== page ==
For Students: Sports and Games
Updated: Jan 25
Are you a fan* of sports ? Are you more of a fan* of games ? At some point in our lives we have all played games, from when we were children and playing playground games like 'hit' and 'kiss chase" in school to playing board games like monopoly or snakes and ladders. But, if you had to explain the rules of snakes and ladders, or any simple board game in English, could you?
I'm sure you know when we talk about rules we have to use have to and we use the zero conditional to explain the rules, for example if you roll a 6, you have another go. This is the key language needed when explaining how to play games, and giving instructions, but we also need some key phrases and collocations to explain board and card games
roll the dice - when you 'throw' a cube with numbers on - in the picture above
move the counter - the counter is the piece of plastic/metal that is you in the game
if you land on X then you have to Y - board games usually have squares, after you roll the dice you, you move your counter and land on a new square
Put down a card - when you put a card face up so everyone can see
Take a card - in some games, when you land on a square, you have to take a card
To shuffle the cards - this is to 'mix' the cards up before you give them to the players
To deal the cards - to give cards to each player in the game equally
As people get older they often move away from playing games, but there are adult games too such as drinking games, and, err.... strip poker.... but games can be fun and bring out different emotions in us. Healthy for the mind no doubt, however you'd have to move to playing or doing sport for that physical workout and to sweat a bit.
They say English is the international language of the world, but they also say football is too. In England one of the best ways to start a conversation with a man is usually about football. There are lots of useful verbs in sport and football that we also use in our everyday life like run, kick, pass, hit, and score. Let's have a look at three other popular sports and see what the main 3 verbs are.
Tennis: hit, serve, return
Basketball: bounce, pass, throw.
Boxing: punch, dodge, move
Again if we think about the rules of sport, we go back to using HAVE TO and if you X then you 'have to' Y
Another thing that is important when talking about sport is being able to explain what happened and what the score was or is. Remember these simple phrases, and they will help you give clear information, not only in sport and games, but all kind of competitions.
X beat Y (score) - Sally beat James 2 - 1 at table tennis. (common mistake for Ukrainians is James WON James 2 - 1)
It was a draw - when the scores are equal – Poland played Italy and it was a draw.
X played / are playing Y – Poland played Italy - Poland are playing Italy tomorrow
X knocked out Y in the first round- when the team or person is no longer in the competition - We had a table tennis competition are work, but I was knocked out by James * note this phrase is often used in the passive as X was knocked out by Y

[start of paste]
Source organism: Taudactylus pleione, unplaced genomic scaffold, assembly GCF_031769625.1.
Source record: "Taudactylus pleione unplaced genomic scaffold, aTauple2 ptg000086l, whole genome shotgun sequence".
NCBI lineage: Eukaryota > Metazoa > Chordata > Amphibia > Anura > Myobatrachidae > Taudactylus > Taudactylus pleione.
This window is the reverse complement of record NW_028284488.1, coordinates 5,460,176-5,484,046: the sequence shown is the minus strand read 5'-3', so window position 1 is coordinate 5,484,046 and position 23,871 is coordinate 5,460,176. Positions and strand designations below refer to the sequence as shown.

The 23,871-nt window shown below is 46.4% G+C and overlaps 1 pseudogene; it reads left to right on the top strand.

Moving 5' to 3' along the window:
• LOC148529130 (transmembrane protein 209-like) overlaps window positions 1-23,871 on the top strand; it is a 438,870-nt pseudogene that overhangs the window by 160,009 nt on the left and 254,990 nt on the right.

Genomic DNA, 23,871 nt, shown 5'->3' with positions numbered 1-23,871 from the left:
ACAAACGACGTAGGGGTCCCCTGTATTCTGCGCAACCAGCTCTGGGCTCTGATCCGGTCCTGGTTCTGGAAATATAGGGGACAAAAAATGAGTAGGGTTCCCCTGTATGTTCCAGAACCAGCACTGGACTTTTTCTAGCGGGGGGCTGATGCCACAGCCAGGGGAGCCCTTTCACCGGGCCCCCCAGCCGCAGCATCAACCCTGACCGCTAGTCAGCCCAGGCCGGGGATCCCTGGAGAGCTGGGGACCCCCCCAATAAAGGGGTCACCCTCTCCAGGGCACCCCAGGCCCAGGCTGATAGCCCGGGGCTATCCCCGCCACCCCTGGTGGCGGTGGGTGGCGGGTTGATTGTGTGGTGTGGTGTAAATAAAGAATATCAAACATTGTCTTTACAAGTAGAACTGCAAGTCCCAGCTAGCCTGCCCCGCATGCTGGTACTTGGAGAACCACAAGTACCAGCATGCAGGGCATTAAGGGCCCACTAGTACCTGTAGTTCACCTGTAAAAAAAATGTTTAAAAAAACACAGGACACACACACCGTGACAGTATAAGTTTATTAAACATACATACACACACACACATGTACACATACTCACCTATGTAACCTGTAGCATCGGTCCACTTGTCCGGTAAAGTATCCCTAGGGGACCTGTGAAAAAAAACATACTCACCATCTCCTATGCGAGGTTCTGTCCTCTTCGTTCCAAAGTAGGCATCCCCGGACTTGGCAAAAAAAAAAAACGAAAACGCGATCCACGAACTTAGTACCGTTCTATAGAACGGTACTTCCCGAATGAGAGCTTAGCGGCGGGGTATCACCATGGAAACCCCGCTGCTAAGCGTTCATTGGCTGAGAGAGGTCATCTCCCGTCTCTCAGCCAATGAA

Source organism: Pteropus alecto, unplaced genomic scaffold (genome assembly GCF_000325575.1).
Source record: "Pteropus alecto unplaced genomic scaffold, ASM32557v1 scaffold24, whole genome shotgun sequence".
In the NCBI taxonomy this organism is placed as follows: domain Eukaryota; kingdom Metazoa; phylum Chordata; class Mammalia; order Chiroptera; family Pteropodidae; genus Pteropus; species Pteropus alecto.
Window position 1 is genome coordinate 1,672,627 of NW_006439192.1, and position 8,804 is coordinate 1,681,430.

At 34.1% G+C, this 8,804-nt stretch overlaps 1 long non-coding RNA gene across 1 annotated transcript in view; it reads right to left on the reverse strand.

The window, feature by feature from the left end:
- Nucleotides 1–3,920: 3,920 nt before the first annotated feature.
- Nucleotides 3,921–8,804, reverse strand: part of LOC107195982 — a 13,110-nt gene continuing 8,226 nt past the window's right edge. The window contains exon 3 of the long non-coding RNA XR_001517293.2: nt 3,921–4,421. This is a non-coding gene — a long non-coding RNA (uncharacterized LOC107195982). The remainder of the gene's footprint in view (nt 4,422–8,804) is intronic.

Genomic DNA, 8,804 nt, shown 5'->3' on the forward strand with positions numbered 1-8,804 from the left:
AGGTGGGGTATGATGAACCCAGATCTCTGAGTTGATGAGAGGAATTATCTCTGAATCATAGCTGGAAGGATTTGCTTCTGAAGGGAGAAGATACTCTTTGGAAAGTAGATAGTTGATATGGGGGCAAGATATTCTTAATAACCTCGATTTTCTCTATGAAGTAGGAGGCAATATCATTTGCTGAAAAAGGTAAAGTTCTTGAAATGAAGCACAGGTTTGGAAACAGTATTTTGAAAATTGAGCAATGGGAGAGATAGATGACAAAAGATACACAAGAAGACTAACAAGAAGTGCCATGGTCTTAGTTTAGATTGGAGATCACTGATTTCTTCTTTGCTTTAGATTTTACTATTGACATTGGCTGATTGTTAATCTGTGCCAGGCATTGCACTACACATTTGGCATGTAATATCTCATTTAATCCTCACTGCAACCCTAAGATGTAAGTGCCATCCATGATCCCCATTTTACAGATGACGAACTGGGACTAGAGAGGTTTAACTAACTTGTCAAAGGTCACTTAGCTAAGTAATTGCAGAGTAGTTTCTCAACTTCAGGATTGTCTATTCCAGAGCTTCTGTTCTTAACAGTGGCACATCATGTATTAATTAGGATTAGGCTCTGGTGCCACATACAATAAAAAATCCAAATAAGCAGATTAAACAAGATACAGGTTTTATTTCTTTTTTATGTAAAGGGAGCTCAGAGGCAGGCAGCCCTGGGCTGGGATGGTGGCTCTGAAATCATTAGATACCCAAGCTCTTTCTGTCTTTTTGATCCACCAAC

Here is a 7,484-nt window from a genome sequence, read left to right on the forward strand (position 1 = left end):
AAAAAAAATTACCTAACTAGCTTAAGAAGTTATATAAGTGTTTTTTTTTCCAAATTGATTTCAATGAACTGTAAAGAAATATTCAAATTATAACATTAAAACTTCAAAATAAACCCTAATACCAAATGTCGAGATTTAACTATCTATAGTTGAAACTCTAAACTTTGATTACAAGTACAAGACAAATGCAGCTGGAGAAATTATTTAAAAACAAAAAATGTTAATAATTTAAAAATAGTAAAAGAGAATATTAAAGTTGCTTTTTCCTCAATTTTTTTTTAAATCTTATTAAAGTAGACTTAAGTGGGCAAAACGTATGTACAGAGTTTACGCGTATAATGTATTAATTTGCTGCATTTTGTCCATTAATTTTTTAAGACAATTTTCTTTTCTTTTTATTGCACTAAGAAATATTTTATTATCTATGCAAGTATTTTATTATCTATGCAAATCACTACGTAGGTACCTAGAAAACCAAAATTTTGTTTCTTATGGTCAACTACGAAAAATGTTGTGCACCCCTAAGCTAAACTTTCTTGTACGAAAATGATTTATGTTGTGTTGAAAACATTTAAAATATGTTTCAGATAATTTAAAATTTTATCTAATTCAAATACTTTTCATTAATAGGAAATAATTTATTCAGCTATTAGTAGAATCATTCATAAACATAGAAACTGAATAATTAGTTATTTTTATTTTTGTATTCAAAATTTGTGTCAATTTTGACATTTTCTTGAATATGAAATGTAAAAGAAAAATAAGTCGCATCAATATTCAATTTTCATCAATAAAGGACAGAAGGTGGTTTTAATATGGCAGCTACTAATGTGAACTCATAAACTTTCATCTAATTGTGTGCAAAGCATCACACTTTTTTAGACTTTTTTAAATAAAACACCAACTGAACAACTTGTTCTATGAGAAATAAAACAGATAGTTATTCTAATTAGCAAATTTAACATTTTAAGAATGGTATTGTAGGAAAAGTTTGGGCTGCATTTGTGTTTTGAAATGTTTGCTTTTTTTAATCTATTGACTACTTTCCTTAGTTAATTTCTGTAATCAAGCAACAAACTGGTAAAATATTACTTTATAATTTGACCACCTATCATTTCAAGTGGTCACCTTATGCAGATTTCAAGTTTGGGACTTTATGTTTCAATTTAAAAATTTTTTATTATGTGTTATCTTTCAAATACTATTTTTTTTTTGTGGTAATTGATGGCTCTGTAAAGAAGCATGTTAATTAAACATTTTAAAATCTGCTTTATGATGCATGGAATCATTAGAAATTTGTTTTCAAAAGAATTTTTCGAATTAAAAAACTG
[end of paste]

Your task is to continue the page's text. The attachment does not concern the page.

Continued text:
X are through to the next round - This is the opposite to the above - James is through to the next round and is going to play Tim
Talking of scores, in English the number zero is always pronounced as nil, so 1 - 0 is spoken as one - nil. We always say the higher number first even if the team who won is away, so England beat Poland 5 - 2 even if England played in Poland. When we talk about draws 0 – 0 is nil, nil and then after we say 1-1 one all 2-2 two all and so on
Sport is everywhere nowadays. Flick through the channels on your TV and I'm sure you'll find some form of sport on. But it's also in English too. By that I mean we have some commonly used idioms connected to sport which we use for everyday use as well as in business. Take a look at 6 sport idioms you can next take into your business meeting
1 The ball is in your court(tennis) - it's time for you to make a decision
We made the company a very good offers, the ball is now in their court now
2. Ballpark figure(baseball) - to give an estimated guess of a number or price
We don't know exactly, but the accountant gave us a ballpark figure of about 2 million
3.Stay ahead of the game (sport) – to be fully up-to-date and prepared
This isn't going to be an easy contract to win. We need to stay ahead of the game and be ready for everything they ask us.
4. Get into the swing of things (golf) – to get used to your new surroundings
When I started working here, it took me a few weeks to get into the swing of things and understanding how our processes work
5.Long shot (golf) – something that is unlikely to happen
We contacted the company, but it will be a long shot if they get back to use by the end of the day
6. Get the ball rolling (bowling) - to start the process of something
They are happy with our offer and want to get the ball rolling next week
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